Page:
Taparra K, Tran PT, Zachara NE - Front Oncol (2016)

The hexosamine biosynthetic pathway (HBP) and glycosylated EMT targets. (A) First, the rate limiting enzyme of the HBP, glutamine:fructose-6-phosphate transaminase (GFAT), uses glutamine (Gln) as an amine donor to convert Fru-6P into glucosamine-6-P (GlcN-6P). Second, glucosamine-phosphate N-acetyltransferase (GNPNAT) N-acetylates GlcN-6P in an acetyl-CoA-mediated reaction to form N-acetylglucosamine-6-P (GlcNAc-6P). Third, phosphoglucomutase (PGM) isomerizes GlcNAc-6P to the highly active GlcNAc-1P. The final step is catalyzed by UDP–N-acetylglucosamine pyrophosphorylase (UAP1) and charges GlcNAc-1P with UDP to form uridine-5′-diphosphate-N-acetylglucosamine (UDP–GlcNAc). (B) UDP–GlcNAc (depicted as a blue square) is essential for N-glycosylation processing and elongation. One critical pivot point includes the branching of complex N-glycans. Inhibiting this process with a bisecting GlcNAc is associated with tumor suppressive phenotypes. In contrast, cancers have aberrant expression of glycosyltransferases responsible for branching and elongating complex N-glycans. (C) Many of the proteins commonly associated with promoting EMT are modified by glycans containing GlcNAc and are found on the cell surface. Hyaluronan, a glycosaminoglycan, is also found extracellularly and is a polymer of glucuronic acid and N-acetylglucosamine. Many nuclear, cytoplasmic and mitochondrial proteins are modified by monosaccharides of O-linked N-acetylglucosamine (O-GlcNAc), including many transcription factors, which appear to be stabilized by glycosylation (63). Numerous studies have identified various cancers with elevated levels of pan-O-GlcNAcylation (64).
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Related In: Results  -  Collection

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Show All Figures
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Figure 2: The hexosamine biosynthetic pathway (HBP) and glycosylated EMT targets. (A) First, the rate limiting enzyme of the HBP, glutamine:fructose-6-phosphate transaminase (GFAT), uses glutamine (Gln) as an amine donor to convert Fru-6P into glucosamine-6-P (GlcN-6P). Second, glucosamine-phosphate N-acetyltransferase (GNPNAT) N-acetylates GlcN-6P in an acetyl-CoA-mediated reaction to form N-acetylglucosamine-6-P (GlcNAc-6P). Third, phosphoglucomutase (PGM) isomerizes GlcNAc-6P to the highly active GlcNAc-1P. The final step is catalyzed by UDP–N-acetylglucosamine pyrophosphorylase (UAP1) and charges GlcNAc-1P with UDP to form uridine-5′-diphosphate-N-acetylglucosamine (UDP–GlcNAc). (B) UDP–GlcNAc (depicted as a blue square) is essential for N-glycosylation processing and elongation. One critical pivot point includes the branching of complex N-glycans. Inhibiting this process with a bisecting GlcNAc is associated with tumor suppressive phenotypes. In contrast, cancers have aberrant expression of glycosyltransferases responsible for branching and elongating complex N-glycans. (C) Many of the proteins commonly associated with promoting EMT are modified by glycans containing GlcNAc and are found on the cell surface. Hyaluronan, a glycosaminoglycan, is also found extracellularly and is a polymer of glucuronic acid and N-acetylglucosamine. Many nuclear, cytoplasmic and mitochondrial proteins are modified by monosaccharides of O-linked N-acetylglucosamine (O-GlcNAc), including many transcription factors, which appear to be stabilized by glycosylation (63). Numerous studies have identified various cancers with elevated levels of pan-O-GlcNAcylation (64).
Mentions: Since the 1950s, cancer has been notorious for its addiction to glucose and glutamine (7, 56–58). Upon depletion of these carbon sources in cancer cell culture media, cellular growth is abrogated. Both glucose and glutamine (Gln) are essential for the first committed step and rate-limiting step of the HBP, the conversion of fructose-6-phosphate (Fru-6P) to glucosamine-6-phosphate. Approximately 2–5% of glucose (in adipocytes) is shunted through the HBP (59). Demonstrating the importance of extracellular glucose concentrations on the HBP, glucose starvation reduces UDP–GlcNAc levels (60, 61). Conversely, elevating extracellular glucose concentrations results in increased flux through the HBP (62). Figure 2A summarizes the four key enzymatic steps of the HBP:(1)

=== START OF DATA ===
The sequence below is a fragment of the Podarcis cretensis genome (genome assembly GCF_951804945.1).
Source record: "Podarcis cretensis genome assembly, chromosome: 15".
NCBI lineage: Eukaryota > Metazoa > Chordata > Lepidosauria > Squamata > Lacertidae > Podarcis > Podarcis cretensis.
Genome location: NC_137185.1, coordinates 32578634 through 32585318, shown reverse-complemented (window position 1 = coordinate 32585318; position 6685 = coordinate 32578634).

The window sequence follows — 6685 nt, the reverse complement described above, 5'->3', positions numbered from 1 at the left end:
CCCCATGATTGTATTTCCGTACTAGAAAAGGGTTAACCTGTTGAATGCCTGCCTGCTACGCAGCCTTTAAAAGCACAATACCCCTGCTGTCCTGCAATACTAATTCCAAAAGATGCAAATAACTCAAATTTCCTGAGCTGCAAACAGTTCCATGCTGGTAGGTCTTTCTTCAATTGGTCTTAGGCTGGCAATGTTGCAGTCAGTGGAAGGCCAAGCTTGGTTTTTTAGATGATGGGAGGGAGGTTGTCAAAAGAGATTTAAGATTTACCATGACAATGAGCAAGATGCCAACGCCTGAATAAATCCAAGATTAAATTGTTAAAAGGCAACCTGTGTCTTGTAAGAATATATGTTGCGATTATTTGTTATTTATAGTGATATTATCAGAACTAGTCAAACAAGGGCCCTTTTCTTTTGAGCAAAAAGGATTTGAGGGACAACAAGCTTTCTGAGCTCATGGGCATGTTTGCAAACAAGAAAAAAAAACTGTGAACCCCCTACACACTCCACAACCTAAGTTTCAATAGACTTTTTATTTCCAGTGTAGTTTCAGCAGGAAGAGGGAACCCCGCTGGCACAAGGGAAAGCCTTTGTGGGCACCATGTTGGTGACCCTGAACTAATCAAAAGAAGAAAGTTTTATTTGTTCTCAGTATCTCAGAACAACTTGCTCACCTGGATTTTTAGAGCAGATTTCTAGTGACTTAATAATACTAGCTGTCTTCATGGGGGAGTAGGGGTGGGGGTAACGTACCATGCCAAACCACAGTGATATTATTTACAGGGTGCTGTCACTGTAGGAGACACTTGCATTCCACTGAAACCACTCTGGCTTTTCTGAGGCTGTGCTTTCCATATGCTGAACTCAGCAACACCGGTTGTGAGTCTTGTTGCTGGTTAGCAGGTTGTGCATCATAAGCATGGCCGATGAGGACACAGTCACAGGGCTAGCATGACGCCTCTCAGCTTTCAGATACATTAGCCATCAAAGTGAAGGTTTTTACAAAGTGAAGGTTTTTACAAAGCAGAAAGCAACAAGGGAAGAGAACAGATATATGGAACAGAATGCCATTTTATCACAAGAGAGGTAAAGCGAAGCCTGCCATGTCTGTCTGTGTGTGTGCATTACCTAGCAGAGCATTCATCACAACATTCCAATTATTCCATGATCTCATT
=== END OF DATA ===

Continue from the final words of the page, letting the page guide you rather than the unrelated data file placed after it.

Bottom Line: The HBP utilizes glycolytic intermediates to generate the metabolite UDP-GlcNAc.This and other charged nucleotide sugars serve as the basis for biosynthesis of glycoproteins and other glycoconjugates.Altered protein glycosylation downstream of the HBP is well positioned to mediate many cellular changes associated with EMT including cell-cell adhesion, responsiveness to growth factors, immune system evasion, and signal transduction programs.

View Article: PubMed Central - PubMed

Affiliation: Department of Radiation Oncology and Molecular Radiation Sciences, Sidney Kimmel Comprehensive Cancer Center, Johns Hopkins University School of Medicine, Baltimore, MD, USA; Program in Cellular and Molecular Medicine, Johns Hopkins University School of Medicine, Baltimore, MD, USA.

ABSTRACT
The epithelial-mesenchymal transition (EMT) is a highly conserved program necessary for orchestrating distant cell migration during embryonic development. Multiple studies in cancer have demonstrated a critical role for EMT during the initial stages of tumorigenesis and later during tumor invasion. Transcription factors (TFs) such as SNAIL, TWIST, and ZEB are master EMT regulators that are aberrantly overexpressed in many malignancies. Recent evidence correlates EMT-related transcriptomic alterations with metabolic reprograming in cancer. Metabolic alterations may allow cancer to adapt to environmental stressors, supporting the irregular macromolecular demand of rapid proliferation. One potential metabolic pathway of increasing importance is the hexosamine biosynthesis pathway (HBP). The HBP utilizes glycolytic intermediates to generate the metabolite UDP-GlcNAc. This and other charged nucleotide sugars serve as the basis for biosynthesis of glycoproteins and other glycoconjugates. Recent reports in the field of glycobiology have cultivated great curiosity within the cancer research community. However, specific mechanistic relationships between the HBP and fundamental pathways of cancer, such as EMT, have yet to be elucidated. Altered protein glycosylation downstream of the HBP is well positioned to mediate many cellular changes associated with EMT including cell-cell adhesion, responsiveness to growth factors, immune system evasion, and signal transduction programs. Here, we outline some of the basics of the HBP and putative roles the HBP may have in driving EMT-related cancer processes. With novel appreciation of the HBP's connection to EMT, we hope to illuminate the potential for new therapeutic targets of cancer.

No MeSH data available.


Related in: MedlinePlus